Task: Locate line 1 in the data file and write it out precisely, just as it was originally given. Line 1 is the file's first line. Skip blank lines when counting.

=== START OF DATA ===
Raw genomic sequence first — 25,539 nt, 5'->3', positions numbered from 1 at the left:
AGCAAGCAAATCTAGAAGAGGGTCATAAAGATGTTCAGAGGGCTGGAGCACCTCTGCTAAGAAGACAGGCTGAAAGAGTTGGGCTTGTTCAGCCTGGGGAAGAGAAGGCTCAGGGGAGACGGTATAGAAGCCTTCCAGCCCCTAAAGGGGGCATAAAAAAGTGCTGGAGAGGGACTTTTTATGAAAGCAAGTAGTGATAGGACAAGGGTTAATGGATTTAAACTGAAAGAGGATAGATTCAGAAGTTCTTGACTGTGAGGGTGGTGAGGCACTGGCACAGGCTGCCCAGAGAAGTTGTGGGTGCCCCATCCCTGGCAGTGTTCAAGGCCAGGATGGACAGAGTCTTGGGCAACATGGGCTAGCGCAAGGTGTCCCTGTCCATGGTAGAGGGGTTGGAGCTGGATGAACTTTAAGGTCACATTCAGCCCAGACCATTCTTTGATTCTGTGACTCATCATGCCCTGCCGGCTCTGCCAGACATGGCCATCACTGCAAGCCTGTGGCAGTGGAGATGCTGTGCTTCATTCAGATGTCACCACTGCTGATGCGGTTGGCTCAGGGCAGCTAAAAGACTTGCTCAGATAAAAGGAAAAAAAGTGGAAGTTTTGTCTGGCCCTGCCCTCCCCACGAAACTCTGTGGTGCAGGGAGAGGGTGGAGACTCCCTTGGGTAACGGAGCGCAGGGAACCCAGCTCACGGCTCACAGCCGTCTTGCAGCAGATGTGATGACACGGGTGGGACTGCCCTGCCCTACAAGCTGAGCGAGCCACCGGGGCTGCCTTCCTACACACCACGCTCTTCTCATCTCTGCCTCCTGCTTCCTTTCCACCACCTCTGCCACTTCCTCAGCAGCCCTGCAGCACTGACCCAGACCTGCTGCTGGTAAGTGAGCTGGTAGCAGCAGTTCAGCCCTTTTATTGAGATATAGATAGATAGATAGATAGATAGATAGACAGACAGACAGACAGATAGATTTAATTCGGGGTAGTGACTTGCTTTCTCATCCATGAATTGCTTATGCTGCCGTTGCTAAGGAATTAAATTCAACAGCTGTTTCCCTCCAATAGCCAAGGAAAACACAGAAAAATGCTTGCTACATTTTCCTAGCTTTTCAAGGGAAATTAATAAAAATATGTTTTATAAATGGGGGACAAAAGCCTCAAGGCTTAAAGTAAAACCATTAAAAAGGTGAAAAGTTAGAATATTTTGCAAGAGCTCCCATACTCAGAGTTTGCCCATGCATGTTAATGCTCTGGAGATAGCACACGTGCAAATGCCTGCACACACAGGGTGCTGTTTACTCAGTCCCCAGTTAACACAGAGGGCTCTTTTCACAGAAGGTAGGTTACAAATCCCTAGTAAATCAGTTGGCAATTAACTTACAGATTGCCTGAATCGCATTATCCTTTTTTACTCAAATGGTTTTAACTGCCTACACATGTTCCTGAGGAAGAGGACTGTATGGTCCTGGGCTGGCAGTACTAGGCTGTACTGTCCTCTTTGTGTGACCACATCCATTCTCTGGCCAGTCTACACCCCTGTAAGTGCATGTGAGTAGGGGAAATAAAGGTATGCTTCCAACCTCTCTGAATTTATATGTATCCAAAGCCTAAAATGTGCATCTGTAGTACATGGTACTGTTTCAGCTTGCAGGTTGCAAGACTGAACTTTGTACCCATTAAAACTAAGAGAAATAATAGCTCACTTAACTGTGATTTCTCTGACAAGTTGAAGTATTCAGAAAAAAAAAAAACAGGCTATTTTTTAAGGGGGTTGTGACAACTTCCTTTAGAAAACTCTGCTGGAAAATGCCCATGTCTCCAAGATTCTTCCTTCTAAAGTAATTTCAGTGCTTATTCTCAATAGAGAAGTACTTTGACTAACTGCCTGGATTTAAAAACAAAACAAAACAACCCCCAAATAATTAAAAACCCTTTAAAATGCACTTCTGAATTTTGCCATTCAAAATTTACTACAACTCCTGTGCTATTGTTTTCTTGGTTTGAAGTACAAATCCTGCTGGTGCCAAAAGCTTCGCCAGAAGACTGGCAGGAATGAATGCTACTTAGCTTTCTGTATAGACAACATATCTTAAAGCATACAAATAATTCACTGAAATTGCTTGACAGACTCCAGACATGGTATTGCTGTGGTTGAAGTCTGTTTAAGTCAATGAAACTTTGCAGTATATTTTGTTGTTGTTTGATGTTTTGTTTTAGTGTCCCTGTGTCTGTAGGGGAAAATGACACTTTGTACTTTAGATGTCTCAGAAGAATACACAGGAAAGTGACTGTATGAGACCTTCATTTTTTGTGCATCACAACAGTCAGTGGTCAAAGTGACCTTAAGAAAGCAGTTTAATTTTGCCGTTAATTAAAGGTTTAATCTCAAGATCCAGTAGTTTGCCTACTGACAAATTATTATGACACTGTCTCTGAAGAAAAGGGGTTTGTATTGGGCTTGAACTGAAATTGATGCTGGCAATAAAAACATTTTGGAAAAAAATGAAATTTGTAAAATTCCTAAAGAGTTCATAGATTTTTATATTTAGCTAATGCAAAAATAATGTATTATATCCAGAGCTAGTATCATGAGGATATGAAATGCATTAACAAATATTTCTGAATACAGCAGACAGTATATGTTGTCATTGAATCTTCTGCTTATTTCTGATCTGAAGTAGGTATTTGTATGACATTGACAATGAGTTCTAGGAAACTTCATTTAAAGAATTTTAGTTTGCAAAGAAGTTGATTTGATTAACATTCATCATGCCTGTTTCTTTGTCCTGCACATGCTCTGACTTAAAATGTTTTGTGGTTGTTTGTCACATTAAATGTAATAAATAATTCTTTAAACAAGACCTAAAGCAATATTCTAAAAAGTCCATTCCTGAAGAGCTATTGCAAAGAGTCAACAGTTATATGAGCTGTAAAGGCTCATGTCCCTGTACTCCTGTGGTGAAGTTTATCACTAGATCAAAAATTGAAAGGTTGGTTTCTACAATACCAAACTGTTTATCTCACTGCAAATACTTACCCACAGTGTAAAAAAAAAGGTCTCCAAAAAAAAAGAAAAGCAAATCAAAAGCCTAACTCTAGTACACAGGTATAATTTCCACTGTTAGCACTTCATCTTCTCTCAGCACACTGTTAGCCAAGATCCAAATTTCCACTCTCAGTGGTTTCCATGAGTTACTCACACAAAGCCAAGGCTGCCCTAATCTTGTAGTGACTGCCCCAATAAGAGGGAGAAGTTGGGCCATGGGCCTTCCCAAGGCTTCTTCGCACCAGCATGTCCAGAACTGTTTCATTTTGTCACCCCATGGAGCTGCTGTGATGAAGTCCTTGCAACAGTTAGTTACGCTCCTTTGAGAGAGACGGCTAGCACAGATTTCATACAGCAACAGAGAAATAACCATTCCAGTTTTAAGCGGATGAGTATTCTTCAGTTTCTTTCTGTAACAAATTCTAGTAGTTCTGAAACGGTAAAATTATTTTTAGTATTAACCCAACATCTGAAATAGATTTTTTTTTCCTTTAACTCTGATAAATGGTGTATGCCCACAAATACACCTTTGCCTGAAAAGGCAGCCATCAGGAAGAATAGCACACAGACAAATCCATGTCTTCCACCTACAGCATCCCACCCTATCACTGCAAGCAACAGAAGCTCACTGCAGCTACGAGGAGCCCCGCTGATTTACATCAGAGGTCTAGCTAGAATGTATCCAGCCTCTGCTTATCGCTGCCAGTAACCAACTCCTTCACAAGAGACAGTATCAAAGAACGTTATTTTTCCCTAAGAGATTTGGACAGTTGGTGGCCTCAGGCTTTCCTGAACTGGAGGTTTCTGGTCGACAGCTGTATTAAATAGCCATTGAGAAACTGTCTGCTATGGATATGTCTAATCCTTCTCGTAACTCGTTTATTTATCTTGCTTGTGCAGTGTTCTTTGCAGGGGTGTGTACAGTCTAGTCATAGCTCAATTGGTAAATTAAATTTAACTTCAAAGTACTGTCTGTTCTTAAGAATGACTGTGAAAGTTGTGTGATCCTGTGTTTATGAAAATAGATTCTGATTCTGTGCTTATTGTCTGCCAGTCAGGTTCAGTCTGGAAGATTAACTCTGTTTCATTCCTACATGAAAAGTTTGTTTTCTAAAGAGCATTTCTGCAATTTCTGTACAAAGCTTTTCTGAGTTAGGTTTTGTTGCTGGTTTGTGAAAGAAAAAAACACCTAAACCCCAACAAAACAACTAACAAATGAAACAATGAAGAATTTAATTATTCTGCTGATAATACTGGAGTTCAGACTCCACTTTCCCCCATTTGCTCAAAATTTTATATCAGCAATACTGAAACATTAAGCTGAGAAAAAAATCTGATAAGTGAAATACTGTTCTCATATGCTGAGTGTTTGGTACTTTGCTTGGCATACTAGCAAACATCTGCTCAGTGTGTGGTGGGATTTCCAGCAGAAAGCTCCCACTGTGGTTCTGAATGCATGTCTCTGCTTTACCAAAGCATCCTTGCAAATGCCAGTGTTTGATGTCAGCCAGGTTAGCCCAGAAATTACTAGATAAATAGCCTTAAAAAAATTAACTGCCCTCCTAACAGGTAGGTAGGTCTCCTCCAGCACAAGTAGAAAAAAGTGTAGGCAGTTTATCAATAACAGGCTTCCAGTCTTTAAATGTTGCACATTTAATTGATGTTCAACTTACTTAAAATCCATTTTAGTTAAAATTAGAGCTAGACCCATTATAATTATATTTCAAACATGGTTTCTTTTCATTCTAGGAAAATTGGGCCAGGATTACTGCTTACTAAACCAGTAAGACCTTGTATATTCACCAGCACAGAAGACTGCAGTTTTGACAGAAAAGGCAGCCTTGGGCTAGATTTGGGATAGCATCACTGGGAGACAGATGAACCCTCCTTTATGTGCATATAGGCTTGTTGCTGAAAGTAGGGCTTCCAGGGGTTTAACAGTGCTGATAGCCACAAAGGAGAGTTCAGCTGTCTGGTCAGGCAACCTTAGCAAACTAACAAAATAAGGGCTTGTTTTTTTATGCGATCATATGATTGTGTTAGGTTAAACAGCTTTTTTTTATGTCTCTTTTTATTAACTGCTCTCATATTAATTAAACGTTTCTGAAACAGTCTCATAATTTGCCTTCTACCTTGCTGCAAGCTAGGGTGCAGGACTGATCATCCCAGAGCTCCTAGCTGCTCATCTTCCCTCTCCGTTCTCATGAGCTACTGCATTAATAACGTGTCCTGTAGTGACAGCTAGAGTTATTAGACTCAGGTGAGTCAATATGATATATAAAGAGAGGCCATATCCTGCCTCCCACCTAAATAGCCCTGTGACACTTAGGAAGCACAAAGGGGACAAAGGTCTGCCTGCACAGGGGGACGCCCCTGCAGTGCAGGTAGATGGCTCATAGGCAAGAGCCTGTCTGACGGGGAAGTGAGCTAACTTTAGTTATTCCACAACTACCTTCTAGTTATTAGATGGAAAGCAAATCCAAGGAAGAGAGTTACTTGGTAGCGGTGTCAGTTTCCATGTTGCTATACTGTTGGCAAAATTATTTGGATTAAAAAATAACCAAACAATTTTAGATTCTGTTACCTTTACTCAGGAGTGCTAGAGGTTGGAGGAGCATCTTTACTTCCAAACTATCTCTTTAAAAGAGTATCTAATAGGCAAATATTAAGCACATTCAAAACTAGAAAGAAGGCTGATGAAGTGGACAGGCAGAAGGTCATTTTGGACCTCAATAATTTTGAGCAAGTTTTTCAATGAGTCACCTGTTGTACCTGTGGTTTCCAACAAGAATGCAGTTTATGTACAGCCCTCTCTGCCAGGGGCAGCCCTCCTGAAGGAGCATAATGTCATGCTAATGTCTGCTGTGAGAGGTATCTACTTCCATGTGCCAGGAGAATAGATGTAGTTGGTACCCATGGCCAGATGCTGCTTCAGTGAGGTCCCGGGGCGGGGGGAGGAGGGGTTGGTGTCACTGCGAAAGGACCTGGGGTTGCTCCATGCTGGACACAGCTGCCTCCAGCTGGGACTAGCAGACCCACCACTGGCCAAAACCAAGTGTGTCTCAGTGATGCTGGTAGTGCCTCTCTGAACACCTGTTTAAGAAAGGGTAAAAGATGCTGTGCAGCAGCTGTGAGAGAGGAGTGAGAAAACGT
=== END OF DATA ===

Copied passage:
Raw genomic sequence first — 25,539 nt, 5'->3', positions numbered from 1 at the left: